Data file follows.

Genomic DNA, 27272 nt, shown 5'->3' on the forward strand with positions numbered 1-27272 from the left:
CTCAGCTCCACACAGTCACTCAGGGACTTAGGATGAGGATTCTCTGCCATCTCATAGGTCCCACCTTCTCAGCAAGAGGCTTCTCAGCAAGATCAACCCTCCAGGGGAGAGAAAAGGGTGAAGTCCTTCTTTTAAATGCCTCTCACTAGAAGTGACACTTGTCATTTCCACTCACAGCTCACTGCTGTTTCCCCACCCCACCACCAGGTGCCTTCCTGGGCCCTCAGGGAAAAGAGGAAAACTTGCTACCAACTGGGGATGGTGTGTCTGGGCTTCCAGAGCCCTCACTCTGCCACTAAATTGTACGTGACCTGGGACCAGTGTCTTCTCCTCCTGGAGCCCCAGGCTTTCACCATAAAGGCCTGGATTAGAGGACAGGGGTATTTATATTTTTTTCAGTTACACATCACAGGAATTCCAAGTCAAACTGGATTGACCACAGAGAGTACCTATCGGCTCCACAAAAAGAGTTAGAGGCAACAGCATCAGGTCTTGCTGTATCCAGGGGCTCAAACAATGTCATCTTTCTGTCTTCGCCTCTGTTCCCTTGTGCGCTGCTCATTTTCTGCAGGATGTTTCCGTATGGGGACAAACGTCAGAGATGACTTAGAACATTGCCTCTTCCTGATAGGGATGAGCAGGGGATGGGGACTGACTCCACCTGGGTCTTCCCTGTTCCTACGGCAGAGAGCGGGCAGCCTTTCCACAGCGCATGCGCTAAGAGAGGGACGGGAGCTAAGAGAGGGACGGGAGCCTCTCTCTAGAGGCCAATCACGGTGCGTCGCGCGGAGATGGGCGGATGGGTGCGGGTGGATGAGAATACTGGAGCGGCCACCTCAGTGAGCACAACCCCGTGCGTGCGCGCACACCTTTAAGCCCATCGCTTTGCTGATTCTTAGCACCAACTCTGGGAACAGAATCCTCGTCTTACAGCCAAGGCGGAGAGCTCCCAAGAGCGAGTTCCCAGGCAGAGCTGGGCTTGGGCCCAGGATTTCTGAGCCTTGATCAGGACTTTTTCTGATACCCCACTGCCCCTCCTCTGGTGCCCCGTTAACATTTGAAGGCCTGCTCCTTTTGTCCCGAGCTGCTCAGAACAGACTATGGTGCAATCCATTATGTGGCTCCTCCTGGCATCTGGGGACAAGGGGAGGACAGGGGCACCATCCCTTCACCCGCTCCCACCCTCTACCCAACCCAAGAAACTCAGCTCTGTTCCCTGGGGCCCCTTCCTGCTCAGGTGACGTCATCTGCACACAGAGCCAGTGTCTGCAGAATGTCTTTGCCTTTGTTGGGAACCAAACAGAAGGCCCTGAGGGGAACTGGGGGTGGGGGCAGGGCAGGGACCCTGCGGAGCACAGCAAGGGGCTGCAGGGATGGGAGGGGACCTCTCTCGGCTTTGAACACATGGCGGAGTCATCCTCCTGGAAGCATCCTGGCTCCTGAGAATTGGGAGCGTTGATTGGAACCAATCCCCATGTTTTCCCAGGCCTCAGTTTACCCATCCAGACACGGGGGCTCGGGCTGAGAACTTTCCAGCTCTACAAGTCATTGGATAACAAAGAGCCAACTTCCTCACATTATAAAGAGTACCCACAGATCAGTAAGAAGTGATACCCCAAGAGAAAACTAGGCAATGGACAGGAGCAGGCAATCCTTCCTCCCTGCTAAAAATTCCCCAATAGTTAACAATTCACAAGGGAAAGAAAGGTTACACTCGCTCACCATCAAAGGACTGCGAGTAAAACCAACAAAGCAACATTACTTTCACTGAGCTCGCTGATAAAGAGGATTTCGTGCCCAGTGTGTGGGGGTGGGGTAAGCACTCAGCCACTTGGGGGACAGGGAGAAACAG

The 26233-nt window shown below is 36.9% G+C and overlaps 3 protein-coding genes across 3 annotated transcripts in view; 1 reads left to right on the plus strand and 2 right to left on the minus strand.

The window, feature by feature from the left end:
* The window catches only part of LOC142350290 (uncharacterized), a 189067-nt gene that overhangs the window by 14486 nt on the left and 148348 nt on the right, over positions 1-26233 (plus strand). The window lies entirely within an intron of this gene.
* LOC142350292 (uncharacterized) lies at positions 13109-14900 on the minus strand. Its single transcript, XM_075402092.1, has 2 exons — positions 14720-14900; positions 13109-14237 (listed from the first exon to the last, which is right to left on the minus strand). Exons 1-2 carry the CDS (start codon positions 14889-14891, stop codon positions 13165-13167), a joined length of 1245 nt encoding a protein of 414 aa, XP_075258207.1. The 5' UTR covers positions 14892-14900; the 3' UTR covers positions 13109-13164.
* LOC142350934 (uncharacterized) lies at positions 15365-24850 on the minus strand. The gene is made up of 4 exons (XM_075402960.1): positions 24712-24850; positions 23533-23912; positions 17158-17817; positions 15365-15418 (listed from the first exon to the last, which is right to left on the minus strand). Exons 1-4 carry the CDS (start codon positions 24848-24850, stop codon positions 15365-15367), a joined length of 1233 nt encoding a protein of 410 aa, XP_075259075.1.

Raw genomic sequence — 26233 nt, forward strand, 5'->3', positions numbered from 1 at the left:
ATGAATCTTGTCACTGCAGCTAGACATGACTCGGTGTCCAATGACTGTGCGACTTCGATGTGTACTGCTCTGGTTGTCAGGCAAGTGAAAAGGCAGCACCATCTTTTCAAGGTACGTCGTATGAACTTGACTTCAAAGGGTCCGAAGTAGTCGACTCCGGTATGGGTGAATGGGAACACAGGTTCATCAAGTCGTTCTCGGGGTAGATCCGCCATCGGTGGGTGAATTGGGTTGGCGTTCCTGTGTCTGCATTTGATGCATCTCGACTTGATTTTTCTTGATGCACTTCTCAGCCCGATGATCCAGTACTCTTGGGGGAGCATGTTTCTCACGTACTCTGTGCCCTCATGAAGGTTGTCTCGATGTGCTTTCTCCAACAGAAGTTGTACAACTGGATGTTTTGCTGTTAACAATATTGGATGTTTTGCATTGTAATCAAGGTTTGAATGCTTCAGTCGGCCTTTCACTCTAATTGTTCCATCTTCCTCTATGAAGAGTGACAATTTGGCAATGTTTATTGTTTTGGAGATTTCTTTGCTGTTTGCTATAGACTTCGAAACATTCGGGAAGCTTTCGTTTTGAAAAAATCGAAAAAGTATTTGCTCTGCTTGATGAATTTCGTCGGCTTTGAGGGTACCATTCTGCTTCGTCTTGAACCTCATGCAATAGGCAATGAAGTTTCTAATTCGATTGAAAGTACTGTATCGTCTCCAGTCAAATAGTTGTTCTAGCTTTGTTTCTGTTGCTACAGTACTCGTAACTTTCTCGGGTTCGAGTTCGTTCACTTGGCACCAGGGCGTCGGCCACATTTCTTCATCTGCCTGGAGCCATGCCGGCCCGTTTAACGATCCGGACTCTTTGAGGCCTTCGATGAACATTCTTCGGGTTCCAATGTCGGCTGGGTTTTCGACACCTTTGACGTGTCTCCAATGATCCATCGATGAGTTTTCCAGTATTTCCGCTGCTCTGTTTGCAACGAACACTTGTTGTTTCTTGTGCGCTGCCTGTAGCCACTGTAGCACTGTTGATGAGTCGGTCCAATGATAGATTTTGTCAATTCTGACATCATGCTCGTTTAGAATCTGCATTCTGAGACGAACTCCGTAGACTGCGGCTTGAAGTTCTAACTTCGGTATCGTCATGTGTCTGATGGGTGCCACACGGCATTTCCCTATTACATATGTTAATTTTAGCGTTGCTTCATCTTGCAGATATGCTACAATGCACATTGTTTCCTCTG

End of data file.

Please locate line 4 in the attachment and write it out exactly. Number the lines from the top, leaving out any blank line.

The window, feature by feature from the left end: